process plant

Hazardous Areas Explained: Part 1 – Defining Hazardous Areas

Hazardous Areas can sometimes appear to be an area of ambiguity and mystery for some. 

Author: Brad Guy 

This article is aimed at removing the mystery and explaining the basics of hazardous areas by giving some examples of where hazardous areas may be found along with the basic individual requirements. 

Hazardous Areas are centred around electrical installations that may be surrounded by a flammable or combustible atmospheres where precautions need to be taken to prevent that electrical equipment becoming an ignition source and causing an explosion. 


Requirements for hazardous areas are found in the AS/NZS 60079 suite of standards. 

The main standards used for classification, design, installation and inspection are: 

  • AS/NZS 60079.10.1:2009 Explosive Atmospheres Classification of Areas – Explosive Gas Atmospheres 
  • AS/NZS 60079.14:2017 Explosive Atmospheres Design Selection, Erection and Initial Inspection 
  • AS/NZS 60079.17:2017 Explosive Atmospheres Electrical Installations Inspection and Maintenance 


According to AS/NZS 60079.14:2017, a Hazardous Area is defined as an: 

Area in which an explosive atmosphere is present, or may be expected to be present, in quantities such as to require special precautions for the construction, installation and use of equipment. 

An explosive atmosphere can be considered as a space that may at some stage through any means, contain a flammable mixture of gas and air or a combustible mixture of dust and air. 

This does not consider what is called “catastrophic failure” in the standards, in this contextan example would be the rupture of a process vessel or pipeline and events that are not predictable. It would also apply to failures that cause a release of flammable or combustible material due to lack of, or incorrect maintenance. 


Such hazardous areas can be found in many places throughout industry in both large and small quantities, some examples are shown below. 

Food manufacturing, where, in this case it is the powdered milk that is combustible and when mixed with air if disturbed will ignite if an ignition source is available. 

Coal handling prep plants are also considered as hazardous areas due to the concentrations of combustible coal dust clouds that can develop from spillage. 

Gas wells, gas processing plants and gas fired generators are common areas that contain hazardous areas due to the natural gas that is released in different sections of the plant in concentrations that can be considered as a flammable mixture. 


Coal mines use MIBC which is flammable in certain concentrations requiring the surrounding area to be classified as a hazardous area. 

Coal fired power stations have hazardous areas where the coal dust can build up and form a combustible dust cloud.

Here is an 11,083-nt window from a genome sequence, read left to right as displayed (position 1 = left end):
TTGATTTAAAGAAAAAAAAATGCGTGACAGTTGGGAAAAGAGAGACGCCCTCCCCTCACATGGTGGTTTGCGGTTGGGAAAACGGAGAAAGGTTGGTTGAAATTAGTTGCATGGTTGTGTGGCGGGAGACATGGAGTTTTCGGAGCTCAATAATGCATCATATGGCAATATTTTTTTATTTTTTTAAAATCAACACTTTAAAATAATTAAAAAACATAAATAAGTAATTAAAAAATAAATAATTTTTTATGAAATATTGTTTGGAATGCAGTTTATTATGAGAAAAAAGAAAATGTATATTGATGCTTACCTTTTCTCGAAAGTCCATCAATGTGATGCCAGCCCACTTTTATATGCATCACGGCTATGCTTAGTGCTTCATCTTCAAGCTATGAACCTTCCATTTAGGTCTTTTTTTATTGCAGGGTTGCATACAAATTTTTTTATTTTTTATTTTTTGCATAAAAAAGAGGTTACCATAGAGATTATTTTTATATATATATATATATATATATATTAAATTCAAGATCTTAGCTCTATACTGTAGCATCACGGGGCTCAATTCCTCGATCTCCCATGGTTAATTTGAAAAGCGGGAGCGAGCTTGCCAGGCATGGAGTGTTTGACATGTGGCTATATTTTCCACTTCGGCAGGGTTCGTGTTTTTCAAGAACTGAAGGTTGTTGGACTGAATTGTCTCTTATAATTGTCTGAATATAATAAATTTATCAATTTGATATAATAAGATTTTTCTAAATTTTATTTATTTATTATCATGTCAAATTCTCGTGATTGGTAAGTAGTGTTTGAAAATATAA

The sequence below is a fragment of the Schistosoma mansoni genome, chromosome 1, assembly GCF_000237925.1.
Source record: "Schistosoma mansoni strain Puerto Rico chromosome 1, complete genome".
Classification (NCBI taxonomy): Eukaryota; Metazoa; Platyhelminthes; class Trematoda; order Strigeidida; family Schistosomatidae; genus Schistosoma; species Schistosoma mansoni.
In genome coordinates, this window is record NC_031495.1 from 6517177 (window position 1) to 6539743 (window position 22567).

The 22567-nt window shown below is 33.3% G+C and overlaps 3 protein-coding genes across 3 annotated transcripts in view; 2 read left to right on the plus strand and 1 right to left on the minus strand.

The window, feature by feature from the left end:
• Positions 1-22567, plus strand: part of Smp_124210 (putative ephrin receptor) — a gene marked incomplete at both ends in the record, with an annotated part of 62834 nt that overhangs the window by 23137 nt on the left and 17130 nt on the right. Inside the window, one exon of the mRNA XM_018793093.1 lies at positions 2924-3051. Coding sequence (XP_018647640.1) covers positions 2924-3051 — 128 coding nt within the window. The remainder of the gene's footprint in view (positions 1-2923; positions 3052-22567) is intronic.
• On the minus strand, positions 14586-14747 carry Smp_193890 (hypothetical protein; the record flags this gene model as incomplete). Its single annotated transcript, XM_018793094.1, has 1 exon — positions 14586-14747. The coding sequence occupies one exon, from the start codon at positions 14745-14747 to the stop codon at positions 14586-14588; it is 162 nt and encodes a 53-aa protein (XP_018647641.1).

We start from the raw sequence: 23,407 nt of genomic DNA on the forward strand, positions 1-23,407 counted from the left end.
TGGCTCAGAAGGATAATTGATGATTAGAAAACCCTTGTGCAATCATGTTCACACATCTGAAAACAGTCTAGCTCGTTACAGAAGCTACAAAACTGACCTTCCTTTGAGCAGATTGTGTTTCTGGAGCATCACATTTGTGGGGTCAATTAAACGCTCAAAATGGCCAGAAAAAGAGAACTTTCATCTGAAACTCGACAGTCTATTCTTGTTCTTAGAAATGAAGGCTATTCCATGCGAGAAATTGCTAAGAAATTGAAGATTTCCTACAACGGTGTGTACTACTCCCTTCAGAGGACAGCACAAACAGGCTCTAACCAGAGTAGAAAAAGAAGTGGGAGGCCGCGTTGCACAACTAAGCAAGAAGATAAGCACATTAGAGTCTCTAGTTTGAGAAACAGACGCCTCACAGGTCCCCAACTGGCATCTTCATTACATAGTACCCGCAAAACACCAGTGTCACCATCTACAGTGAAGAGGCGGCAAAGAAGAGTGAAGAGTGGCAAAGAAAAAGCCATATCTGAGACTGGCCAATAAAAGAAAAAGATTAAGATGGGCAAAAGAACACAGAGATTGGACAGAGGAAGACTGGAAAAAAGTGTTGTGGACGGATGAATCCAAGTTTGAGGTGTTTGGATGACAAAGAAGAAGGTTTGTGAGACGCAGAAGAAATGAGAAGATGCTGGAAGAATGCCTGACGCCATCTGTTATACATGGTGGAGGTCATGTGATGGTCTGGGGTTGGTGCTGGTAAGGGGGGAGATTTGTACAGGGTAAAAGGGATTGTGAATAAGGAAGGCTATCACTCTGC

The process of making paper utilises dust ingredients that can form a combustible mixture. 

Ship fuel loading and unloading facilities have hazardous areas where fumes from the fuel can gather in flammable mixtures. 

LPG bullets and fittings may have hazardous areas around possible sources of release. 

On and offshore drilling rigs have many hazardous areas throughout the process area and extending further where the possibility of a flammable atmosphere may exist. 


Food processing where organic dusts such as flour and other organic dusts are utilised in the food making process to produce pastries, breads, cakes and biscuits etc.  

In some cases, copper mining utilises chemicals that can be extremely flammable. 

Hydrogen is another extremely volatile gas that can be used in power generation. 

Fuel farms are an obvious source of flammable liquids and vapours. 

Pet food manufactures can use flammable gasses throughout the process. 

3D printing is a relatively new industry that during the process may create a combustible dust atmosphere. 

Gas compressors will create a hazardous area where the gas can congregate in flammable mixtures. 


Mining and processing copper, lead, silver and gold uses processes that have flammable gases and vapours including tanker loading and unloading. 

Fume cupboards in laboratories will be considered as a hazardous area when flammable gasses and vapours are involved. 

Biogas is a by-product of sewage and landfill that is treated as a hazardous area. 

Methanol is a flammable liquid that gives off a flammable vapour and is used in some the processes at sewage treatment plants. 


All the examples shown above are only a small cross section of industry that may have areas that can create a flammable atmosphere and where electrical equipment may need to be installed such as lighting, motors for pumps, solenoid coils, limit switches, instrumentation etc. 

 In our next article, we’ll look at the requirements for managing Hazardous Areas.